Book Review: The Fault in Our Stars by John Green

Book The Fault in Our StarsThe fact that this novel has been turned into a ‘major motion picture’, as stated on the cover, actually put me off slightly. But when I eventually picked it up I regretted not having read it sooner. I immediately identified with Hazel, the book’s protagonist, even though I am not a teenager, I am not American, and I don’t have cancer. Hazel is a reader (obsessed with one particular book – An Imperial Affliction), she loves words, she sees everything from her own wry, unconventional perspective, and so does Augustus Waters, the boy she meets at Cancer Kid Support Group.   

The Fault in our Stars is not a true story. It’s ‘realness’, however, is so real that you do keep sort of hoping it might actually be real, even though the author clearly states in his author’s note that it is entirely fictional. This even includes the book ‘An Imperial Affliction’ which Hazel loves. Green has admitted that this is also fictional, although he has explained that it is based loosely on two books which he admires: Infinite Jest by David Foster Wallace, and The Blood of the Lamb by Peter De Vries. The title of this imaginary book comes from an Emily Dickinson poem: ‘There’s a certain Slant of light’ (which happens to be one of my favourites).

Hazel is sixteen and has cancer which affects her lungs, so she must go everywhere attached to an oxygen tank with a cannula through her nose. She has had some miracle treatment which has given her a few extra years, but it is terminal. Augustus has also had cancer, which resulted in a prosthetic leg, but he is now officially cancer free.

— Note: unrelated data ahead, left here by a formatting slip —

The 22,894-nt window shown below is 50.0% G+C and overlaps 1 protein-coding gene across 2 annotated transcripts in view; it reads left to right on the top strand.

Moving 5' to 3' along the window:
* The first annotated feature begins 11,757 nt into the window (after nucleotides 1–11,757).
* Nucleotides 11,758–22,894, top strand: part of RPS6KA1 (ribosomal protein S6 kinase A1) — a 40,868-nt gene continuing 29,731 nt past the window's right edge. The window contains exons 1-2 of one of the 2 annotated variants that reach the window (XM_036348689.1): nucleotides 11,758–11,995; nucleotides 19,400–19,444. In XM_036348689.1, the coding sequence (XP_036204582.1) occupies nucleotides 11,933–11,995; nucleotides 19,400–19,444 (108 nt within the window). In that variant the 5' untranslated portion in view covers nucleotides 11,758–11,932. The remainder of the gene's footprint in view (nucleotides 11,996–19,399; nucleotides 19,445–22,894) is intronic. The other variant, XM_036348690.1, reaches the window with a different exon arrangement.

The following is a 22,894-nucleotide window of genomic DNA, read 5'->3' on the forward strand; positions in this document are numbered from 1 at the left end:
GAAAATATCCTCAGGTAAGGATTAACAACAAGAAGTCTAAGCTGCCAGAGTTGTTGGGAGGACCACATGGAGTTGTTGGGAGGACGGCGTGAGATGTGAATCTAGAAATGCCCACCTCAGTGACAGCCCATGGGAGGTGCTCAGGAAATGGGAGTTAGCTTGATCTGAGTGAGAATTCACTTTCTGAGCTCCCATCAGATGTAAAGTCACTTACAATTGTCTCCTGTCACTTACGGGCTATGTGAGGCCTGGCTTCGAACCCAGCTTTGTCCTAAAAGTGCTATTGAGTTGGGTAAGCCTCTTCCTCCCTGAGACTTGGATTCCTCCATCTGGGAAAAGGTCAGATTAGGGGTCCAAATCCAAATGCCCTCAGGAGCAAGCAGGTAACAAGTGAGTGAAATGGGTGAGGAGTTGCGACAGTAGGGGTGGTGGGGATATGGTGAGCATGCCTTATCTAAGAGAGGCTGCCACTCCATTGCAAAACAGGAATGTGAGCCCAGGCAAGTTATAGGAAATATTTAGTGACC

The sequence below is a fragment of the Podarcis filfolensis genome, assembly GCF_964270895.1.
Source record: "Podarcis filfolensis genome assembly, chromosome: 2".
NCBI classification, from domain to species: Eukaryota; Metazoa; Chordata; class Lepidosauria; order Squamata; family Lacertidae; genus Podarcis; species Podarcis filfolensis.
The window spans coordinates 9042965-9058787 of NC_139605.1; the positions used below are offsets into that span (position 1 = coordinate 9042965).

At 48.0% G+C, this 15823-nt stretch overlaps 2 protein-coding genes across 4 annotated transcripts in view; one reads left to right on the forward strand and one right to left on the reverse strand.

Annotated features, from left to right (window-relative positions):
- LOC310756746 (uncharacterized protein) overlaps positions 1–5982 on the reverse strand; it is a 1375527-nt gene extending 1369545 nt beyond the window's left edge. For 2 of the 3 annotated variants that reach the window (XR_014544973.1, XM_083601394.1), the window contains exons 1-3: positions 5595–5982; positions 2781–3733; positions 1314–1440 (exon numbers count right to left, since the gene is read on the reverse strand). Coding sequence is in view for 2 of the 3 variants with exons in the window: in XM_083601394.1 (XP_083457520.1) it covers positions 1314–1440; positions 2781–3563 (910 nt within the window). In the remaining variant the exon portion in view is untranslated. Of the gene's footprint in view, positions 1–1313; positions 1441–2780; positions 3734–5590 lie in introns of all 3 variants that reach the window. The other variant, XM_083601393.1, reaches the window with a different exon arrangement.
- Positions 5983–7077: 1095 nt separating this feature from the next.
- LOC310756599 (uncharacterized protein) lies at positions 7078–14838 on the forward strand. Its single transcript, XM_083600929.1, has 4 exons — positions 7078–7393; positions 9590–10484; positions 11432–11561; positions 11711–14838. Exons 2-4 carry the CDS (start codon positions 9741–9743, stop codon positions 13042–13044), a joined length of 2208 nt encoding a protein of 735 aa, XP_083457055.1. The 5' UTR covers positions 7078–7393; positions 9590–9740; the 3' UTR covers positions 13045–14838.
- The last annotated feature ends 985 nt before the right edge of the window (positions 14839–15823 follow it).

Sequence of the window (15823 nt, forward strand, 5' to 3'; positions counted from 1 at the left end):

The Fault in our Stars is a work of literature, and a touching tale of love, and yet still manages to be a book about American teenagers; kids who play video games, who drive badly, who get upset and need their parents. The plot centres around Hazel’s enthusiasm for her favourite book (An Imperial Affliction – a book full of metaphors) and her desire to discover what happens to the characters, after the story ends. This leads her and Augustus on an adventure to Amsterdam in an attempt to meet its reclusive author.

The novel explores the ideas of authorship and stories. Hazel’s desire to know what happens next is a metaphor in itself. What happens to the people we love after we die? Do we cease to exist just because we are no longer alive? Hazel is afraid that by dying she will hurt her parents and ruin their lives, and yet there is nothing she can do to stop it from happening.

It doesn’t end in the way you expect, either, with plenty of surprises to keep you guessing along the way. The narrator, Hazel, is believable and has a brilliant sense of humour. I think the novel is best summed up in its own words:

“You have a choice in this world, I believe, about how to tell sad stories, and we made the funny choice…”

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